Schwenzer, S. P.; Abramov, O.; Allan, C. C.; Clifford, S. M.; Cockell, C. S.; Filiberto, J. ; Kring, D. A.; Lasue, J.; McGovern, P. J.; Newsom, H. E.; Treiman, A. H.; Vaniman, D. T. and Wiens, R. C.
|DOI (Digital Object Identifier) Link:||https://doi.org/10.1016/j.epsl.2012.04.031|
|Google Scholar:||Look up in Google Scholar|
Geologic evidence suggests that the Martian surface and atmospheric conditions underwent major changes in the late Noachian, with a decline in observable water-related surface features, suggestive of a transition to a dryer and colder climate. Based on that assumption, we have modeled the consequences of impacts into a ~2–6 km-thick cryosphere. We calculate that medium-sized( few 10s of km diameter impact craters can physically and/or thermally penetrate through this cryosphere, creating liquid water through the melting of subsurface ice in an otherwise dry and frozen environment. The interaction of liquid water with the target rock produces alteration phases that thermochemical modeling predicts will include hydrous silicates (e.g.,nontronite, chlorite, serpentine). Thus, even small impact craters are environments that combine liquid water and the presence of alteration minerals that make them potential sites for life to proliferate. Expanding on the well-known effects of large impact craters on target sites, we conclude that craters as small as ~5–20 km (depending on latitude)excavate large volumes of material from the subsurface while delivering sufficient heat to create liquid water(through the melting of ground ice) and drive hydrothermal activity. This connection between the surface and subsurface made by the formation of these small, and thus more frequent, impact craters may also represent the most favorable sites to test the hypothesis of life on early Mars.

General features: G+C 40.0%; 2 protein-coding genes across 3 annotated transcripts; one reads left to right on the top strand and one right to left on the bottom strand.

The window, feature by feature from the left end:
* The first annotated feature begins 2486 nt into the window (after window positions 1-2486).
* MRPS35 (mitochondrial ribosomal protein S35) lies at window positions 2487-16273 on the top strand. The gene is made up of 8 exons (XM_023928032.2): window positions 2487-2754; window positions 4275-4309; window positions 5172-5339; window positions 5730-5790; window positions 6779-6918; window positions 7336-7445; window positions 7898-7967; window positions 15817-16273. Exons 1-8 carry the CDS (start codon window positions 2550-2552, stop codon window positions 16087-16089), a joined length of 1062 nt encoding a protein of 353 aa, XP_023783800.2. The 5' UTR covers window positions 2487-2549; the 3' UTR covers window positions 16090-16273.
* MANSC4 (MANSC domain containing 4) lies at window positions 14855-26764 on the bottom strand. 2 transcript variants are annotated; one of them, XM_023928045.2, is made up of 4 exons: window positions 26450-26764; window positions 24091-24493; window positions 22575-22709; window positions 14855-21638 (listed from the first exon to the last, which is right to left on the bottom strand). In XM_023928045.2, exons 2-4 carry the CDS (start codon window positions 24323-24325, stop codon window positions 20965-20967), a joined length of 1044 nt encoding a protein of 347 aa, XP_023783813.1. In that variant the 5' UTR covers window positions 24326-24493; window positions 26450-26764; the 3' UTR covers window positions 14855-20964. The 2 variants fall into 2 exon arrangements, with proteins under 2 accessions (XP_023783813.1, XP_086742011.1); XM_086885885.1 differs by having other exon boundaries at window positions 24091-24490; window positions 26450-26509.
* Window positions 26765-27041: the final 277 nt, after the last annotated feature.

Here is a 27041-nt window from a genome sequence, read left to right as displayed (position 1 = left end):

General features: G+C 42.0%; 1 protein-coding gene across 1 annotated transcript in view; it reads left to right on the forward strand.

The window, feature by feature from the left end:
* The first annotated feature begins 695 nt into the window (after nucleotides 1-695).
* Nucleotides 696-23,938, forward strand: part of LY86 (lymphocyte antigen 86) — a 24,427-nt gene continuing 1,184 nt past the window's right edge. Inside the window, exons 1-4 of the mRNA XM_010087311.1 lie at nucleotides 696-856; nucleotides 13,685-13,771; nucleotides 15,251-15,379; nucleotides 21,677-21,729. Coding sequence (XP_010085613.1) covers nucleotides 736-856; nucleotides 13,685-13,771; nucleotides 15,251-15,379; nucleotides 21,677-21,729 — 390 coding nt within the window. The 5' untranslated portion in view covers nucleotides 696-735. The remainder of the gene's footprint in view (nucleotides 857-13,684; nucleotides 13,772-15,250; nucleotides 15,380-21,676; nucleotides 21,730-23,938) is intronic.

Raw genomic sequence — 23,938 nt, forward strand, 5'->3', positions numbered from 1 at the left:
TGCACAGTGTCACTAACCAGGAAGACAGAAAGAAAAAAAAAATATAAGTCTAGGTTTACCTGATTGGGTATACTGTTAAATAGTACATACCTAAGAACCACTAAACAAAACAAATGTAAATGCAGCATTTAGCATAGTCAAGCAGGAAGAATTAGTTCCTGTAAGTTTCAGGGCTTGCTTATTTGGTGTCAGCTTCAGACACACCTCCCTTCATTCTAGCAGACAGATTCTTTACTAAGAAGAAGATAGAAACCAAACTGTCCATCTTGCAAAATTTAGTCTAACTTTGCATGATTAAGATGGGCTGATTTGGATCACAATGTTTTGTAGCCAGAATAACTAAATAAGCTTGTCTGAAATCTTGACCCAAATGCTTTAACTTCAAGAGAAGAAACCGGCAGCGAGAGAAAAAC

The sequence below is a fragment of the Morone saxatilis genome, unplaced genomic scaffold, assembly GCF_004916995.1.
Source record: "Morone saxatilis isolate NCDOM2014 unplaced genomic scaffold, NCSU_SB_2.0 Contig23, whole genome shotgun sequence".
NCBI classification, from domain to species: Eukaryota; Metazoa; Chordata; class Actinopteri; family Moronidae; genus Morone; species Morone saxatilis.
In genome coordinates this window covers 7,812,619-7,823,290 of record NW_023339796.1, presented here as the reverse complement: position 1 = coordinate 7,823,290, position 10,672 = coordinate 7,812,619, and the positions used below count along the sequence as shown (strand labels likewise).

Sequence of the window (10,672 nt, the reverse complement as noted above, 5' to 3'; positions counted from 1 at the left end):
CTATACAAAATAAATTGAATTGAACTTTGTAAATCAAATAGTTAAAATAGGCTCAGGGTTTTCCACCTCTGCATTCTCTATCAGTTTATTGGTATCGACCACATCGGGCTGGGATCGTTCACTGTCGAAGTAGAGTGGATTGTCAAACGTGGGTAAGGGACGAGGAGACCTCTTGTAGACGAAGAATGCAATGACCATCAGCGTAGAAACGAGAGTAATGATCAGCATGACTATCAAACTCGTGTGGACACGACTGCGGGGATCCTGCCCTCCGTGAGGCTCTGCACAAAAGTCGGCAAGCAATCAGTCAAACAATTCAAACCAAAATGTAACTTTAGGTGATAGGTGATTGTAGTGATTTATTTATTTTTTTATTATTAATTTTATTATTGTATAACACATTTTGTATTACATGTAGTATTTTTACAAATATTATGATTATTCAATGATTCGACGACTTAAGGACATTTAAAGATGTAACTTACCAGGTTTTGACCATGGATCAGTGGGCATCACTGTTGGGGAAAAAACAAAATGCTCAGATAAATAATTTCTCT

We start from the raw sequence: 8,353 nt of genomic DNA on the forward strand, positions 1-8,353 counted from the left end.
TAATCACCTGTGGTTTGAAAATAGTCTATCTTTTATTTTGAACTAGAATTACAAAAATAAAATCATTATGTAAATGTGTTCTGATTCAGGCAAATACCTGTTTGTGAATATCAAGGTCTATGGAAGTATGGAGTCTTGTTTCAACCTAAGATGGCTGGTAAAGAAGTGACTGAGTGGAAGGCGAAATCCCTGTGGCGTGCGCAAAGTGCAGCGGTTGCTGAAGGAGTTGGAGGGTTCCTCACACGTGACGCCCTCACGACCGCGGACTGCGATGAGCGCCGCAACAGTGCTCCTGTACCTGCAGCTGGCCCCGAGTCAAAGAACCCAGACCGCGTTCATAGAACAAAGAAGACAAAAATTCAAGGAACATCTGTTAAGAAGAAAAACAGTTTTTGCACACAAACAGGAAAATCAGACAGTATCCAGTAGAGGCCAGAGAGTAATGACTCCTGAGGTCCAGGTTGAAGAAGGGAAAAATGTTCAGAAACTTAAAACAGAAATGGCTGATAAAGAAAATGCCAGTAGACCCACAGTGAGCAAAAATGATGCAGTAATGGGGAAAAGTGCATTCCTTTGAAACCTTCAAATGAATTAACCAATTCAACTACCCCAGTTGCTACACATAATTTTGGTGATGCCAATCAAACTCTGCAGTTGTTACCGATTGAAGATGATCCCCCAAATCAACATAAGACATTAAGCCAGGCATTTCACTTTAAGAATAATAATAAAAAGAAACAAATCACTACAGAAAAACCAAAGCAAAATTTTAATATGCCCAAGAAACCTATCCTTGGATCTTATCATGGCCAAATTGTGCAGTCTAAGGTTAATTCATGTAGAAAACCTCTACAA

|Item Type:||Journal Article|
|Copyright Holders:||2012 Elsevier B.V.|
|Project Funding Details:||
|Keywords:||Early Mars; cryosphere; impact crater; impact-generated hydrothermal; astrobiology; search for extraterrestrial life; Mars surface; impact processes|
|Academic Unit/School:||Faculty of Science, Technology, Engineering and Mathematics (STEM) > Environment, Earth and Ecosystem Sciences
Faculty of Science, Technology, Engineering and Mathematics (STEM)
Faculty of Science, Technology, Engineering and Mathematics (STEM) > Physical Sciences
|Interdisciplinary Research Centre:||Centre for Earth, Planetary, Space and Astronomical Research (CEPSAR)|
|Depositing User:||Susanne Schwenzer|
|Date Deposited:||18 Jun 2012 14:25|
|Last Modified:||29 Nov 2016 17:11|
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